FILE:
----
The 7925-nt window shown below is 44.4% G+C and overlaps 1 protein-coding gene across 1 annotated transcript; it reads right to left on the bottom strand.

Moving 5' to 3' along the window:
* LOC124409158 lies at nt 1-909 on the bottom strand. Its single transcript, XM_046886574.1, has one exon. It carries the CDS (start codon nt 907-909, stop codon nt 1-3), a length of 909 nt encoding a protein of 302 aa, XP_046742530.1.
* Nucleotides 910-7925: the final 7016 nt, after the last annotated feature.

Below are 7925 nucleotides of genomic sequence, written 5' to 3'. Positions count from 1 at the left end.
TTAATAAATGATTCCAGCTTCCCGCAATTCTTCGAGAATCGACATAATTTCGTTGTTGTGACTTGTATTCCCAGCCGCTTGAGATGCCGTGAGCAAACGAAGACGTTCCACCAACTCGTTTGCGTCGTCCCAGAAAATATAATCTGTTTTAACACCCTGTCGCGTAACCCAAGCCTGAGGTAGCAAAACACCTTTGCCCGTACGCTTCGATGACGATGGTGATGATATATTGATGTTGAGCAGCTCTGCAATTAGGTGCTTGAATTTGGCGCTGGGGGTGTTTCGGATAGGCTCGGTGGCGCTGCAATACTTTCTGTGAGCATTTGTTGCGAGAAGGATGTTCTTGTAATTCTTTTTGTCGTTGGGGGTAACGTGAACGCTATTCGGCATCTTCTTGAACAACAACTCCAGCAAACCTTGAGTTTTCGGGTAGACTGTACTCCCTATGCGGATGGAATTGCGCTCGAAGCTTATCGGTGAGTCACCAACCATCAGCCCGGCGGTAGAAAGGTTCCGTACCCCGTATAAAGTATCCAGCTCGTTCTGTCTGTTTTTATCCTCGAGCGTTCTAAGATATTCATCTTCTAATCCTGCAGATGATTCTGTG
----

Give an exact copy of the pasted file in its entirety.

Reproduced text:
The 7925-nt window shown below is 44.4% G+C and overlaps 1 protein-coding gene across 1 annotated transcript; it reads right to left on the bottom strand.

Moving 5' to 3' along the window:
* LOC124409158 lies at nt 1-909 on the bottom strand. Its single transcript, XM_046886574.1, has one exon. It carries the CDS (start codon nt 907-909, stop codon nt 1-3), a length of 909 nt encoding a protein of 302 aa, XP_046742530.1.
* Nucleotides 910-7925: the final 7016 nt, after the last annotated feature.

Below are 7925 nucleotides of genomic sequence, written 5' to 3'. Positions count from 1 at the left end.
TTAATAAATGATTCCAGCTTCCCGCAATTCTTCGAGAATCGACATAATTTCGTTGTTGTGACTTGTATTCCCAGCCGCTTGAGATGCCGTGAGCAAACGAAGACGTTCCACCAACTCGTTTGCGTCGTCCCAGAAAATATAATCTGTTTTAACACCCTGTCGCGTAACCCAAGCCTGAGGTAGCAAAACACCTTTGCCCGTACGCTTCGATGACGATGGTGATGATATATTGATGTTGAGCAGCTCTGCAATTAGGTGCTTGAATTTGGCGCTGGGGGTGTTTCGGATAGGCTCGGTGGCGCTGCAATACTTTCTGTGAGCATTTGTTGCGAGAAGGATGTTCTTGTAATTCTTTTTGTCGTTGGGGGTAACGTGAACGCTATTCGGCATCTTCTTGAACAACAACTCCAGCAAACCTTGAGTTTTCGGGTAGACTGTACTCCCTATGCGGATGGAATTGCGCTCGAAGCTTATCGGTGAGTCACCAACCATCAGCCCGGCGGTAGAAAGGTTCCGTACCCCGTATAAAGTATCCAGCTCGTTCTGTCTGTTTTTATCCTCGAGCGTTCTAAGATATTCATCTTCTAATCCTGCAGATGATTCTGTG